It is one thing to be an entrepreneur, it is a whole new ball game when it comes to being a female entrepreneur. Undoubtedly, the road to becoming a successful female entrepreneur is laced with unimaginable challenges, especially in a world where patriarchy is the order of the day. Nevertheless, women are rising above these challenges and making impact in their world. One of such women is Jamila Abass.
Jamila Abass is the CEO and co-founder of M-Farm, a mobile platform that encourages commercial farming carried out by small scale farmers. M-Farm uses cellphone technology to connect farmers to each other and to markets, helping to ensure that farmers can sell what they grow. In 2015, When US President, Barak Obama spoke in Nairobi, he recognized two Kenyan female entrepreneurs who brightened his hope, and referred to these women as “powerhouse entrepreneurs”. Jamila Abass happened to be one of these women. Indeed, it is evident that even president Barak Obama concur with Kimberly Crenshaw’s words that says: “the empowerment of black women constitutes the empowerment of our entire community.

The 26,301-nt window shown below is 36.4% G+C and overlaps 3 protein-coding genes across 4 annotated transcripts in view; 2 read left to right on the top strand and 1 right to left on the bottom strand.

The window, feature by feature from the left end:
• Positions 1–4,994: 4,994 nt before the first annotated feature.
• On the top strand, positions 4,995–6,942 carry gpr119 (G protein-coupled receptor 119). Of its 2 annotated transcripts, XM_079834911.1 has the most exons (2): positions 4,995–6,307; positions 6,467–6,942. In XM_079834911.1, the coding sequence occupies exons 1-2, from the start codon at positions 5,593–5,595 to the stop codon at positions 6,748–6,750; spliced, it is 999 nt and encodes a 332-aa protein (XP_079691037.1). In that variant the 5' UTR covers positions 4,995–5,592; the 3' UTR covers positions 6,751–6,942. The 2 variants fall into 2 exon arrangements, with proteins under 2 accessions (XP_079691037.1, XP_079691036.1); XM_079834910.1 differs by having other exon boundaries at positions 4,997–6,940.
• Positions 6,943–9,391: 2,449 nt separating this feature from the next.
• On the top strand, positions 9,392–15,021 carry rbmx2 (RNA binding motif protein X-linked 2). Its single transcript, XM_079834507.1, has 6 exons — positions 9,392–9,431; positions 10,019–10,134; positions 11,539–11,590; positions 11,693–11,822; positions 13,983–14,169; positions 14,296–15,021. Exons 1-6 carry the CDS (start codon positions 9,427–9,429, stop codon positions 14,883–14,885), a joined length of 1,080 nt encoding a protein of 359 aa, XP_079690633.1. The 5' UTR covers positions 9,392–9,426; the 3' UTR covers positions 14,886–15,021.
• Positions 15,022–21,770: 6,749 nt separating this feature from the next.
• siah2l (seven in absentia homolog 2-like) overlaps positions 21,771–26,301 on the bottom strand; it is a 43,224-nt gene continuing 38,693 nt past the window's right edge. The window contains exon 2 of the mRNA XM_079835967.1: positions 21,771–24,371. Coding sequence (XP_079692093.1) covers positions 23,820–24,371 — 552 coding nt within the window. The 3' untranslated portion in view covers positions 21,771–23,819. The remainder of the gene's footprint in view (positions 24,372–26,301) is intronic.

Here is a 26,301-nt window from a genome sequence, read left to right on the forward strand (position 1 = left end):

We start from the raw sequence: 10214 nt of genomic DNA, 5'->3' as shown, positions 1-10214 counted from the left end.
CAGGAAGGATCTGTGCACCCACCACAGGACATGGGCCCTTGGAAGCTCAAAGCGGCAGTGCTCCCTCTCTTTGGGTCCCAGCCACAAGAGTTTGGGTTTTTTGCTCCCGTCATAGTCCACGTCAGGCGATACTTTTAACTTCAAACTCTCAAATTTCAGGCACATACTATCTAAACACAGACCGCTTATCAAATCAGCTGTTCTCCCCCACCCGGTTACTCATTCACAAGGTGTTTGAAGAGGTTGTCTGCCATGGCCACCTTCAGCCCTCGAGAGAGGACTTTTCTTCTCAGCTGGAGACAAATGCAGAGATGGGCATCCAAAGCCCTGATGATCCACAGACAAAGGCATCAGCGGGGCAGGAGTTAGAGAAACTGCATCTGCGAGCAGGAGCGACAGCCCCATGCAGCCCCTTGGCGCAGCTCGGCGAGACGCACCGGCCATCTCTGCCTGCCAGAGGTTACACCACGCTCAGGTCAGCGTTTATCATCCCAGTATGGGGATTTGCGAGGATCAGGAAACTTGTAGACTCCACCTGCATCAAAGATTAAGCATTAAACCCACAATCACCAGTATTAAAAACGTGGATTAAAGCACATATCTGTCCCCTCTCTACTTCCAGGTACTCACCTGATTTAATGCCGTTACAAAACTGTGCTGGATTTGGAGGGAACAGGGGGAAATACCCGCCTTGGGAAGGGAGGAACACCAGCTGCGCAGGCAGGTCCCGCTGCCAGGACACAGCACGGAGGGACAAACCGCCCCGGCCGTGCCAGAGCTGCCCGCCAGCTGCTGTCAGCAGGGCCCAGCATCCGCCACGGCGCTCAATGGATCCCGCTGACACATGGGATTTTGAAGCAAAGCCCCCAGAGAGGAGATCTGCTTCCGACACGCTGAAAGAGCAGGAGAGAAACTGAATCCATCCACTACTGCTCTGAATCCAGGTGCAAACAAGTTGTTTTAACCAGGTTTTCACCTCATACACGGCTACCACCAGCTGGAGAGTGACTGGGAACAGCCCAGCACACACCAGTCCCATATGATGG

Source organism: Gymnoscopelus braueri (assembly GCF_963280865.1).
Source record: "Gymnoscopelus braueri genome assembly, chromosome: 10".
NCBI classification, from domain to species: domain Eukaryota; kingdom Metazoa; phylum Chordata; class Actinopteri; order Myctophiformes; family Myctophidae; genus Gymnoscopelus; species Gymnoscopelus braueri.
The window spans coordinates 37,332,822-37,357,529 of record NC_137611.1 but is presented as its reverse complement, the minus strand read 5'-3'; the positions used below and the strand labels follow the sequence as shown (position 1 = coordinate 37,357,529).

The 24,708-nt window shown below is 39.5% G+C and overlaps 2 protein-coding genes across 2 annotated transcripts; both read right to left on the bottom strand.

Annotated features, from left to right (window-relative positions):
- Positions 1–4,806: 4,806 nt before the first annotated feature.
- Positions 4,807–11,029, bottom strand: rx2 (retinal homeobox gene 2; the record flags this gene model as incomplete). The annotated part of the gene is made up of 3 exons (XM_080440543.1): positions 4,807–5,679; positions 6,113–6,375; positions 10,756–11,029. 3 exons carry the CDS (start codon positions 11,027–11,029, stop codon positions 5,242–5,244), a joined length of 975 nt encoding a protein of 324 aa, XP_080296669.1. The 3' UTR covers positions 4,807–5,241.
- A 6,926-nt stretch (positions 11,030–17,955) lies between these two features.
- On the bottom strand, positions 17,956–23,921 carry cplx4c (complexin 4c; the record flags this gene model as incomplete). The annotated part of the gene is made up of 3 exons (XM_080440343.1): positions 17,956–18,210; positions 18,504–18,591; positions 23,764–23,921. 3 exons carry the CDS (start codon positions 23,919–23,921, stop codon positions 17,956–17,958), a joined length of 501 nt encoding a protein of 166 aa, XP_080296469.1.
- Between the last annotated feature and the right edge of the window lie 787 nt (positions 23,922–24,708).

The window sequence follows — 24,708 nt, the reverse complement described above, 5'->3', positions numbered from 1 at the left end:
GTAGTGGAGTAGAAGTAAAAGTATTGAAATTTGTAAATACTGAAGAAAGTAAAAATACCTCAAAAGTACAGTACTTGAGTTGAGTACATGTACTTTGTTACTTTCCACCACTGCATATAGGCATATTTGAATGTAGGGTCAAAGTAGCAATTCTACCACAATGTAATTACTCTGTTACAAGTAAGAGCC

As a child, Jamila recounts that she immensely yearned to be a boy. This emanated from growing up in a patriarchal society in Kenya, where the male child is given preference over the female child. In retrospect, she realized all she wanted was equal access to education as the male child and she did not want to be handicapped by societal gender roles assigned to her. Nonetheless, she was able to attend school and she finally graduated from the University with a degree in Computer Science.
After school, Jamila was inspired to make a difference in her community through her timely invention. She collaborated with two other young women to create something that can help the average Kenyan. The resultant of this is M-Farm. The mobile platform so far, has served 14,000 farmers and has doubled their income. As far as Jamila is concerned, today is the best day become a female entrepreneur. She believes that patriarchal trends are fast changing and people’s beliefs, as well as their actions are changing as the advantages of equal opportunity for women are becoming more evident. Jamila opined that: “Women are powerhouse entrepreneurs, and to realize that power we need allies that will help to overcome the inertia of vested interests.”
Assuredly, the success of women entrepreneurs depends not only on creativity, knowledge, and commitment, but also on an alignment of allies across government and business that progressively removes the structural obstacles to equality and sustainable development, and replaces them with new systems that take the best from the old. This, according to Jamila Abass, is the innovation we need.